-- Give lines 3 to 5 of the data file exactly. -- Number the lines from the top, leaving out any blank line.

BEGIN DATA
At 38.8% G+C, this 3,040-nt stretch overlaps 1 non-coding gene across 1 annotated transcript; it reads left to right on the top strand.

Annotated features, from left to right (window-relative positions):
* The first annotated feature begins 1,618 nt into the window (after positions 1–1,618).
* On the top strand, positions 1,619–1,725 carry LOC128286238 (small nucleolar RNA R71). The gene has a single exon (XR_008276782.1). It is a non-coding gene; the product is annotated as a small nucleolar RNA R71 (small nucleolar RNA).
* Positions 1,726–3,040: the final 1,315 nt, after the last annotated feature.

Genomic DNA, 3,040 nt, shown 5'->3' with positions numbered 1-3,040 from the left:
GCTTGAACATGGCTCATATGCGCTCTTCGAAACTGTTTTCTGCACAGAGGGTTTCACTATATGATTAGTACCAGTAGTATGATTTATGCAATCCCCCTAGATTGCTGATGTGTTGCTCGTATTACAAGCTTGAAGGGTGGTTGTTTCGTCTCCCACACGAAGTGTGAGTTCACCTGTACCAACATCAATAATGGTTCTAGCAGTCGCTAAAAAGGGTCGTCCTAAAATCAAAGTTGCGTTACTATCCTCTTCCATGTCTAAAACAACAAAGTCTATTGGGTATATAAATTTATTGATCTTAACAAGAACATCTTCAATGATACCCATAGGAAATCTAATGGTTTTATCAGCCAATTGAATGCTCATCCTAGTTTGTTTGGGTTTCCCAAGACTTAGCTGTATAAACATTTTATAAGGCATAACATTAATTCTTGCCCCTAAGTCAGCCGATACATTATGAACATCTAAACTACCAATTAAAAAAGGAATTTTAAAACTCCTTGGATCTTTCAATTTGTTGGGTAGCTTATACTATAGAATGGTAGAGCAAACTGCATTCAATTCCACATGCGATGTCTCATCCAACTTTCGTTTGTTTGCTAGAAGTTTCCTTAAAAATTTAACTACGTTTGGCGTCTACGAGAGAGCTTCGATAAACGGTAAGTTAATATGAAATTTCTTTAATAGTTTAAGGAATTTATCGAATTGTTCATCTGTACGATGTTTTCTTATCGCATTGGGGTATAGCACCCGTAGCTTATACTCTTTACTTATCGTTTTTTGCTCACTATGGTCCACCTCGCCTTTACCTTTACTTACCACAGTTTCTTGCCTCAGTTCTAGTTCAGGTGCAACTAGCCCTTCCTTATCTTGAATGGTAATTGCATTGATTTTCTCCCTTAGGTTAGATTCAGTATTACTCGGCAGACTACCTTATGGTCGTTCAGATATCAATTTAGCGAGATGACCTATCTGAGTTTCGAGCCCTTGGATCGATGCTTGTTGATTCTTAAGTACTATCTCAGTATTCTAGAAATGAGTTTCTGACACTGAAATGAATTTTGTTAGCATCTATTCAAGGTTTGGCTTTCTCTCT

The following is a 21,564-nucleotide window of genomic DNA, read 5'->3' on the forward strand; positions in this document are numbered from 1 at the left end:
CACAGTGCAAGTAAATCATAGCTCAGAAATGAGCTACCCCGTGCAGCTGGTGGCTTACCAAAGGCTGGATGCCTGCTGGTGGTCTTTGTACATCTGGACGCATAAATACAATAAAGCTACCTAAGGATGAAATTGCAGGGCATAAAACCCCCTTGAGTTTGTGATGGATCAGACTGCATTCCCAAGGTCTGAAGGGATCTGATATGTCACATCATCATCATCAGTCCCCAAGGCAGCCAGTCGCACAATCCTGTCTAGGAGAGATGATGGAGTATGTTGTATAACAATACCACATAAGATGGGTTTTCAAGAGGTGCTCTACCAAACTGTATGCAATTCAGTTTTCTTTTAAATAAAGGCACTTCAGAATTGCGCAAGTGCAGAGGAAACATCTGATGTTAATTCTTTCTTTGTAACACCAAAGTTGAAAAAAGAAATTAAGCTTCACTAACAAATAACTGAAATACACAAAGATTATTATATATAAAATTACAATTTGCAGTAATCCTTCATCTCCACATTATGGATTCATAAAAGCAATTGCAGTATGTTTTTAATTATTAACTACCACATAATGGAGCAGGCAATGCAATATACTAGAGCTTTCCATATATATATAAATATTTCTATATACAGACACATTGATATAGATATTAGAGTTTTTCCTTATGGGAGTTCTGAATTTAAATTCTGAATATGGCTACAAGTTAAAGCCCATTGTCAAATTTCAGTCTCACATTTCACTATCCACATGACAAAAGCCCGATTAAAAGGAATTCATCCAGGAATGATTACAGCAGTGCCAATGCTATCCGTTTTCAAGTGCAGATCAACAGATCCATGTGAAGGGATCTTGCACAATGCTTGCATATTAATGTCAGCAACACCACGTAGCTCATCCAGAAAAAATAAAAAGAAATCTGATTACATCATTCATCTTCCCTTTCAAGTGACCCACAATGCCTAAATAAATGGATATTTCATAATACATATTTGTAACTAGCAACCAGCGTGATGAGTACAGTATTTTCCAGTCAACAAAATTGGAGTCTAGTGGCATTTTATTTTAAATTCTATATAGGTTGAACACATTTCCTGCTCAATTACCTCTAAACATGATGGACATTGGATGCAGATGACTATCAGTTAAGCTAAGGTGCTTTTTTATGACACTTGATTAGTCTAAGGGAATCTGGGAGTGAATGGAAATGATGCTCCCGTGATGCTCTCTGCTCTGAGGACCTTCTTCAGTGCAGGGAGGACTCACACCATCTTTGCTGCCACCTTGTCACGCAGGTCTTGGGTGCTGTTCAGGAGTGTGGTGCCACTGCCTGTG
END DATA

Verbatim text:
* The first annotated feature begins 1,618 nt into the window (after positions 1–1,618).
* On the top strand, positions 1,619–1,725 carry LOC128286238 (small nucleolar RNA R71). The gene has a single exon (XR_008276782.1). It is a non-coding gene; the product is annotated as a small nucleolar RNA R71 (small nucleolar RNA).
* Positions 1,726–3,040: the final 1,315 nt, after the last annotated feature.